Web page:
> > but I don't want to read it and have no idea what's going on. I don't
      > > mind spoilers to the show because my friends talk about it all the
      > > time so I do know a little bit of whats going on.
      > >
      > > Thank you for your help,
      > > pyrodaemon
      > >
      >
    • nielingage
      ... If I m remembering my limited knowledge of Japanese insults correctly, it s roughly the same as calling someone bastard in english. Any way you want to
      Message 2 of 19 , Jun 1, 2007
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        --- In viridian_dreams@yahoogroups.com, "pyrodaemon87"
        <babylovesu06@...> wrote:
        >
        > This is just a quick question while I'm reading but what does "teme" I
        > believe, you've used it after...Sasuke? a few times and since Naruto
        > doesn't really like him I'm taking it as a bad thing but I'd really
        > like to know if that's right.

        If I'm remembering my limited knowledge of Japanese insults correctly,
        it's roughly the same as calling someone "bastard" in english. Any way
        you want to take it though, it's a fairly strong insult.
      • Matthew Schocke
        I ve heard it translated as -bastard before, but I ve also heard claims that it s more like You! that someone might use when incoherently angry. Not much
        Message 3 of 19 , Jun 1, 2007
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          I’ve heard it translated as ‘-bastard’ before, but I’ve also heard claims that it’s more like “You!” that someone might use when incoherently angry. Not much of an issue at the moment because T8-Naruto doesn’t consider Sasuke his great rival anymore…

           

          -Matthew Schocke

          Proprietor of Viridian Dreams

          http://www.matthewschocke.com  

          "Wouldn't it be cool if..."

          -----Original Message-----
          From:
          viridian_dreams@yahoogroups.com [mailto:viridian_dreams@yahoogroups.com] On Behalf Of pyrodaemon87
          Sent: Friday, June 01, 2007 2:55 AM
          To:
          viridian_dreams@yahoogroups.com
          Subject: [viridian_dreams] Re: This is probably a stupid question but...

           

          This is just a quick question while I'm reading but what does "teme" I
          believe, you've used it after...Sasuke? a few times and since Naruto
          doesn't really like him I'm taking it as a bad thing but I'd really
          like to know if that's right.

          Thanks again.

          --- In viridian_dreams@ yahoogroups. com, "Matthew Schocke"
          <cladran@... > wrote:

          >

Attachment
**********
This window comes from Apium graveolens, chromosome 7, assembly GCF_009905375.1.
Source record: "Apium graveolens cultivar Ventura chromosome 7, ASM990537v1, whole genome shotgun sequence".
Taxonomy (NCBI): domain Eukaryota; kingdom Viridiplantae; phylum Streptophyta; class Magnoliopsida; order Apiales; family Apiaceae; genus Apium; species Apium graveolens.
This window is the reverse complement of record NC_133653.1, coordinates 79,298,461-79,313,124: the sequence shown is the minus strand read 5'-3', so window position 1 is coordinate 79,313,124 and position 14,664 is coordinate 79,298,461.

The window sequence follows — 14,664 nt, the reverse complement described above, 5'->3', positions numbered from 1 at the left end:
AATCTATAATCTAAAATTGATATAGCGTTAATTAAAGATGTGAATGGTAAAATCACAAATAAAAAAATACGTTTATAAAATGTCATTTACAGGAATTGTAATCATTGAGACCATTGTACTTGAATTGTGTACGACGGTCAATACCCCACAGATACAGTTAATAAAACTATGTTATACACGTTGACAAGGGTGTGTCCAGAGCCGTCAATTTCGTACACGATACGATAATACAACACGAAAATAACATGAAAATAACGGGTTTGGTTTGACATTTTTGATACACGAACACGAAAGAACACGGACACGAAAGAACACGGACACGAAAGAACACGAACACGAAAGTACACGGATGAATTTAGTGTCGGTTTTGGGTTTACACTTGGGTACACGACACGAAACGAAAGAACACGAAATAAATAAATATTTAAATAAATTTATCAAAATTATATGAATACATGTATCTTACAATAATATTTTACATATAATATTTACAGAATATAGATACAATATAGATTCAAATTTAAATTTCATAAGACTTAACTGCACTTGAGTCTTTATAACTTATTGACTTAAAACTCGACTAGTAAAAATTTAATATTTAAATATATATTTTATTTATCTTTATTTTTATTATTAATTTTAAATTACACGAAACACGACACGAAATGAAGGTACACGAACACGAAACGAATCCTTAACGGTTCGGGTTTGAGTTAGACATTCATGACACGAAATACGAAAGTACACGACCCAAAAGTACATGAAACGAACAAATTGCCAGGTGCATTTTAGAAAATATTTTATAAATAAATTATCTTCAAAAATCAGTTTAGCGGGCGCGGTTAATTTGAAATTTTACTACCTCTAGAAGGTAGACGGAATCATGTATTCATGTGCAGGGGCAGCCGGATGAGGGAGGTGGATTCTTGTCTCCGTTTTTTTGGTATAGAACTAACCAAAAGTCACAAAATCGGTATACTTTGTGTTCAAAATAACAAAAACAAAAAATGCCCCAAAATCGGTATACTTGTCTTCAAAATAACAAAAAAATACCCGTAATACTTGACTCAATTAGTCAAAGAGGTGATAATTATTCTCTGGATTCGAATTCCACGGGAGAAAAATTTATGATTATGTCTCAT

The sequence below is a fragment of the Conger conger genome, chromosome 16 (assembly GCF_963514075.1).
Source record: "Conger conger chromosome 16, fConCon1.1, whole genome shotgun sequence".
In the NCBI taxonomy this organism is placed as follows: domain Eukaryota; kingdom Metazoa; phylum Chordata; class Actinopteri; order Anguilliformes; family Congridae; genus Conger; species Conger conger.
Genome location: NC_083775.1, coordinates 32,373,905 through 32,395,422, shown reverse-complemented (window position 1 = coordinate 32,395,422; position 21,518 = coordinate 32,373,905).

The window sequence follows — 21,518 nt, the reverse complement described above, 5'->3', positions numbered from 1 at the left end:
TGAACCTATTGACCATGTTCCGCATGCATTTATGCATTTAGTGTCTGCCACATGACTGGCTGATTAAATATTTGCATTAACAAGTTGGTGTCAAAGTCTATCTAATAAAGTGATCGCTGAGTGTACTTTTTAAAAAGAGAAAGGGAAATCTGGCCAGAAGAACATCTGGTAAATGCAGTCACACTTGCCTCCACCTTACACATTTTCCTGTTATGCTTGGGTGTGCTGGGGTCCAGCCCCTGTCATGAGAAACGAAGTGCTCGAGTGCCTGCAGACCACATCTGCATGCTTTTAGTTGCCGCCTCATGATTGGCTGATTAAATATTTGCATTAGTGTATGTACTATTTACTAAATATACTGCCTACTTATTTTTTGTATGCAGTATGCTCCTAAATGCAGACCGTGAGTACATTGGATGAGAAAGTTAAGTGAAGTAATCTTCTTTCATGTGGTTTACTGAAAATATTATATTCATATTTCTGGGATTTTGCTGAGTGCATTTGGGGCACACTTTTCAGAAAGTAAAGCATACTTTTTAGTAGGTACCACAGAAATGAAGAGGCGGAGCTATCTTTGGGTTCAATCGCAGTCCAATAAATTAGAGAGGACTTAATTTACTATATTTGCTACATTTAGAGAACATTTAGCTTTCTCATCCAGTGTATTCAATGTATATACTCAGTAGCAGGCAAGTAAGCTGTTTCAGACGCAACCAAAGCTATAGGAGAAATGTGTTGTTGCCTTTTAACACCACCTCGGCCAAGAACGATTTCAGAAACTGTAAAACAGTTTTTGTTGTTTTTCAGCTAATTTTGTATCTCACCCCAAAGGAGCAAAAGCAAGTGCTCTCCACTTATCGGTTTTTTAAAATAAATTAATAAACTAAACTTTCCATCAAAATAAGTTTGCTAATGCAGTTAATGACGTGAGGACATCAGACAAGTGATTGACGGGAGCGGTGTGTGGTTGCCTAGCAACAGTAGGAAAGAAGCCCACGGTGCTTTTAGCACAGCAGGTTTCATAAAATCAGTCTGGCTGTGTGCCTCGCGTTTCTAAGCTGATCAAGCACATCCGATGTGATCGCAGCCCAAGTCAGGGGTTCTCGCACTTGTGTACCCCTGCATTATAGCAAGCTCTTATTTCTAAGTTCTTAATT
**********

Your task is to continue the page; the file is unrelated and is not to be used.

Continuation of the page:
> Well, we don't need to go 'whole hog' on the concept. As far as they
          seem to
          > be perpetuated in anime (and Team 8)
          >
          >
          >
          > * -sama = indicative of extreme respect, think branch house member
          > talking to Hiashi, or Shinobi talking to Hokage
          >
          >
          >
          > * -san = indicative of respect, or recognition of accomplishment.
          > Think Shibi meeting Naruto in public and wishing to make an
          impression on
          > braindead bystanders.
          >
          >
          >
          > * -kun = familiar, male-only, used for younger male relatives or male
          > the speaker feels particularly close to
          >
          >
          >
          > * -chan = familiar, female-only, used for younger female relatives or
          > a female the speaker feels particularly close to
          >
          >
          >
          > And YES, I am drastically oversimplifying. Go hit wikipedia if you
          want all
          > the gory details.
          >
          >
          >
          > -Matthew Schocke
          >
          > Proprietor of Viridian Dreams
          >
          > http://www.matthews chocke.com
          >
          > "Wouldn't it be cool if..."
          >
          > -----Original Message-----
          > From: viridian_dreams@ yahoogroups. com
          > [mailto:viridian_dreams@ yahoogroups. com]
          On Behalf Of The Unicorn
          > Sent: Thursday, May 31, 2007 1:57 PM
          > To: viridian_dreams@ yahoogroups. com
          > Subject: RE: [viridian_dreams] Re: This is probably a stupid
          question but...
          >
          >
          >
          > English used to have many more terms to denote status and
          relationship then
          > we currently use. However as the society became more equal with greater
          > social mobility most of them dropped out of use.
          >
          > Japanese used to have less such terms but as the society became more
          > stratified with less social mobility the added the terms needed
          (supposedly
          > they've been becoming less stratified and again since WWII and the more
          > elaborate terms are dropping out of use again).
          >
          > While not having those terms might be annoying for an author I'm
          VERY glad
          > our society is one in which those elaborate distinctions do not fit.